Goldenhar syndrome, first described by Maurice Goldenhar, is also known as oculoauriculovertebral dysplasia. It has several clinical manifestations such as craniofacial, vertebral, cardiac, renal and central nervous system anomalies. It arises due to defective development of the 1st and 2nd branchial arches. The syndrome, in addition to its systemic ramifications, poses unique challenges during airway management. Features such as facial asymmetry, large head, micrognathia, cleft palate, hemifacial hypoplasia, malocclusion and vertebral anomalies contribute to difficult mask ventilation and intubation in these children. Given its complexity of airway anatomy, numerous devices have been successfully used to secure the airway in Goldenhar syndrome., Ambu AuraOnce™ is a single-use, disposable SAD used for achieving and maintaining airway control in both emergency and elective procedures. Its advantages include its unique design with a 70° curve that follows the airway anatomy. Most literature regarding intubation through Ambu AuraOnce™ recommend the use of an intubation fibrescope as the standard technique. The manufacturer recommends against blind tracheal intubation through this device. The success rates of blind tracheal intubation were reported between 3% and 76% in different studies, the variation mainly attributable to the technique of insertion and manoeuvring., Such a wide variation in the success rates of blind tracheal intubation through Ambu AuraOnce™ necessitates further evaluation and standardisation of the technique with ongoing research. A systematic meta-analysis comparing the efficacy and safety of Ambu AuraOnce™ with other SADs revealed it to be an effective alternative to Classic laryngeal mask airway (LMA), LMA Unique™ and Softseal™ in terms of ease of insertion and incidence of sore throat.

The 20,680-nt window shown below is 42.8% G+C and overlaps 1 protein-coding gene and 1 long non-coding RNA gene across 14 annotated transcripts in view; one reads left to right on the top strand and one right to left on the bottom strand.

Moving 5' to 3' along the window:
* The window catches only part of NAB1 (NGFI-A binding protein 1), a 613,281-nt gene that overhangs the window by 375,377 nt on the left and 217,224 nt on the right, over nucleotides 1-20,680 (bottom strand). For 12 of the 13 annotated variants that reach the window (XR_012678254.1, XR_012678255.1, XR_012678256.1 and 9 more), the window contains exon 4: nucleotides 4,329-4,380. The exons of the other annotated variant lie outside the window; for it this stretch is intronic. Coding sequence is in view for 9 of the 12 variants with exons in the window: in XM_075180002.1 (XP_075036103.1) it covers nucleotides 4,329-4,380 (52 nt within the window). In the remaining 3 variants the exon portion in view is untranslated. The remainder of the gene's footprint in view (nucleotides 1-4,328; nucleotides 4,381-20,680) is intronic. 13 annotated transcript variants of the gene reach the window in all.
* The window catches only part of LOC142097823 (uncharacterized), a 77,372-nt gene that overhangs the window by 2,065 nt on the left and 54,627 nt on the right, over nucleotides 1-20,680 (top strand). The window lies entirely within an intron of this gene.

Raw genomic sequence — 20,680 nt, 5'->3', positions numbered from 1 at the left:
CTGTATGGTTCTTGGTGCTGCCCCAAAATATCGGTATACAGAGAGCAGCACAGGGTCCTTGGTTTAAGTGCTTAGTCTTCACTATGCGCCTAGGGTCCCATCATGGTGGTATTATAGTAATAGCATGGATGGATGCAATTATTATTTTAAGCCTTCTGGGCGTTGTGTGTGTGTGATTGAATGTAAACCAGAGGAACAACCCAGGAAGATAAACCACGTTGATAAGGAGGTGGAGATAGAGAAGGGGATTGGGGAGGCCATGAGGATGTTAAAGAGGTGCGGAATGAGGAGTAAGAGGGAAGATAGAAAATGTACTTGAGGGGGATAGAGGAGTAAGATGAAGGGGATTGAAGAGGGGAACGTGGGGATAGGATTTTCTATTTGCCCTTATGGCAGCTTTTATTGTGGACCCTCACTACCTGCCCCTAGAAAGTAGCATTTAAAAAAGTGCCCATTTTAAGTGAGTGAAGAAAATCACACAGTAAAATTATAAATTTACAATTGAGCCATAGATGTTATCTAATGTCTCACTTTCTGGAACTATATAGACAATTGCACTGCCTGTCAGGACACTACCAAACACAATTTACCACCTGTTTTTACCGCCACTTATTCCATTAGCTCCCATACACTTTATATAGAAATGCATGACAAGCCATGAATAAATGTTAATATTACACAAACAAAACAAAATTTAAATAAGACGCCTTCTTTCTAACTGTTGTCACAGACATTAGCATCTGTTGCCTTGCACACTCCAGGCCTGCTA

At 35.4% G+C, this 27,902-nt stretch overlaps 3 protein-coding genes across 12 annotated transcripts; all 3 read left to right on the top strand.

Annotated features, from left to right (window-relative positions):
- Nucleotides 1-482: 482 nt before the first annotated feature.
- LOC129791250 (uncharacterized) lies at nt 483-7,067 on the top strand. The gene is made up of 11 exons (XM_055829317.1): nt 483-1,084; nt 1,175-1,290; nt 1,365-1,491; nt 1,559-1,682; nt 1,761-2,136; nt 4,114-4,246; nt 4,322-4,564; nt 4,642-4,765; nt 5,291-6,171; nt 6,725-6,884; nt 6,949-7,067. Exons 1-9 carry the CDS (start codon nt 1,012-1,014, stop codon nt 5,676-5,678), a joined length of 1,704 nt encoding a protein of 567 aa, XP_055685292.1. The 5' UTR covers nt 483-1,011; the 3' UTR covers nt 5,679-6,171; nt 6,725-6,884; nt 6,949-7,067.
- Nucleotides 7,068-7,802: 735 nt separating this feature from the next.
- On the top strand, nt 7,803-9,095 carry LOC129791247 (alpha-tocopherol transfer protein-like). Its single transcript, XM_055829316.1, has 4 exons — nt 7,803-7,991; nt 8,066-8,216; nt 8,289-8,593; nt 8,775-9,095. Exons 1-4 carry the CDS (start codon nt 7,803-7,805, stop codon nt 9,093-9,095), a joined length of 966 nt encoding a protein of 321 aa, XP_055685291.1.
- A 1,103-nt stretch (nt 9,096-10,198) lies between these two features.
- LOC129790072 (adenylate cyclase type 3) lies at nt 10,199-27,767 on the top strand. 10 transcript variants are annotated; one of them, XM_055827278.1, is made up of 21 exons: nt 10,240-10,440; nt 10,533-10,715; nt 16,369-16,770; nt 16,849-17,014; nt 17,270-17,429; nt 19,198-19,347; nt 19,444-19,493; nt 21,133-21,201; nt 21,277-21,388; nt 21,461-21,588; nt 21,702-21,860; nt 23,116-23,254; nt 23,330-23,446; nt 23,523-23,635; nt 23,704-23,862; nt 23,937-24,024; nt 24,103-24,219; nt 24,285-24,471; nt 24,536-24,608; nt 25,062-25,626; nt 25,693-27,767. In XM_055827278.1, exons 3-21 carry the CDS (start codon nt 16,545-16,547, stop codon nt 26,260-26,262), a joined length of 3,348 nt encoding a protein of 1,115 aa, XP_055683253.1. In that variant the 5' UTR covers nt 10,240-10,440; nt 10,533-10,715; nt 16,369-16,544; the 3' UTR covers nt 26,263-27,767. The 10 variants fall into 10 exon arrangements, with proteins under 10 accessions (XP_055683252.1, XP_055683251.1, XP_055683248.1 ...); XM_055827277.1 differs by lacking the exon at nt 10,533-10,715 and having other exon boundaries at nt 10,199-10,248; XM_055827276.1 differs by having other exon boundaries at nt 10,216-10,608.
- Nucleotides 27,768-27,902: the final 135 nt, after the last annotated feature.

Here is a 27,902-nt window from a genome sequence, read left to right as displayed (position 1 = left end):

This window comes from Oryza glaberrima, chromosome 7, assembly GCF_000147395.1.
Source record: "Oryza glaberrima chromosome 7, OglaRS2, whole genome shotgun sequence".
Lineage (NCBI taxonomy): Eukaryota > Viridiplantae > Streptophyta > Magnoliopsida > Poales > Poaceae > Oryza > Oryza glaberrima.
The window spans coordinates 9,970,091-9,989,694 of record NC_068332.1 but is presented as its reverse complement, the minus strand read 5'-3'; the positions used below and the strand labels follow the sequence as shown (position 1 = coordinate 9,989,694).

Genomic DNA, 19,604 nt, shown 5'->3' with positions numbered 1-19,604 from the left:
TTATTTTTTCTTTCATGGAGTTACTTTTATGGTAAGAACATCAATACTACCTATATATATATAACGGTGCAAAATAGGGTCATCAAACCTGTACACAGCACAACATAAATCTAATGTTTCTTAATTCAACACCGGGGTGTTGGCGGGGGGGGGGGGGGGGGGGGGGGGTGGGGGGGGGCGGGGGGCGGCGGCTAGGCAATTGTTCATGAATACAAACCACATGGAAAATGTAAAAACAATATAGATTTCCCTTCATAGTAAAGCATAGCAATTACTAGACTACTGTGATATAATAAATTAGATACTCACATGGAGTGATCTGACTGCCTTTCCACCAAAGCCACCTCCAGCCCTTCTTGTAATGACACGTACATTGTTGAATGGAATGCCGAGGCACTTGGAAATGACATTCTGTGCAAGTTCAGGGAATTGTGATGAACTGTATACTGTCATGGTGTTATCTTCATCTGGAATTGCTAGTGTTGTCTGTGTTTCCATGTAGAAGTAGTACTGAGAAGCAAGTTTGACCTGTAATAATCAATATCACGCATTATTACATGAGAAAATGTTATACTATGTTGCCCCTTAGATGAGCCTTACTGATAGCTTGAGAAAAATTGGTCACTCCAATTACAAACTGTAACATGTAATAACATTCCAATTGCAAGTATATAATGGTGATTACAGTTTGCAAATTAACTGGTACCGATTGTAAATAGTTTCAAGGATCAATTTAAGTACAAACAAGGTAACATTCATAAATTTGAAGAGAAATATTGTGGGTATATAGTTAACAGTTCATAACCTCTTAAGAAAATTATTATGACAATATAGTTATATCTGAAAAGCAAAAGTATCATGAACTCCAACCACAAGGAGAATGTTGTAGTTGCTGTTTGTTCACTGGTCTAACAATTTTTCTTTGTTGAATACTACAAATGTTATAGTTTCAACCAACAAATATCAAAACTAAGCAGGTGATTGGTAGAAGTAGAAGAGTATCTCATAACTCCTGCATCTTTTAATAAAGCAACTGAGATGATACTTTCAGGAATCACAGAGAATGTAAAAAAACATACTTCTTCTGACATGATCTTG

In our case where the location of the operating room was remote and there was a need for quick switch to an ETT, acquiring a fibreoptic scope was rather difficult due to which we considered blind intubation through Ambu AuraOnce™. Due to the acute curve of 70° between the bowl and shaft of the device, passing the ETT was expected to be difficult. We lubricated the external surface of the ETT with a water-soluble jelly to facilitate easy passage through the SAD. Prewarming of the ETT has also been recommended. As the technique is naive and still unexplored, there is a need for more studies to be done to address the difficulties in intubation through Ambu AuraOnce™ and describe techniques to overcome them.
Declaration of patient consent
The authors certify that they have obtained the appropriate patient consent form. In the form, the parents have given their consent for clinical information to be reported in the journal. The parents understand that the name and initials of their child will not be published and due efforts will be made to conceal the child's identity, but anonymity cannot be guaranteed.
Financial support and sponsorship
Conflicts of interest
There are no conflicts of interest.
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[Figure 1], [Figure 2], [Figure 3]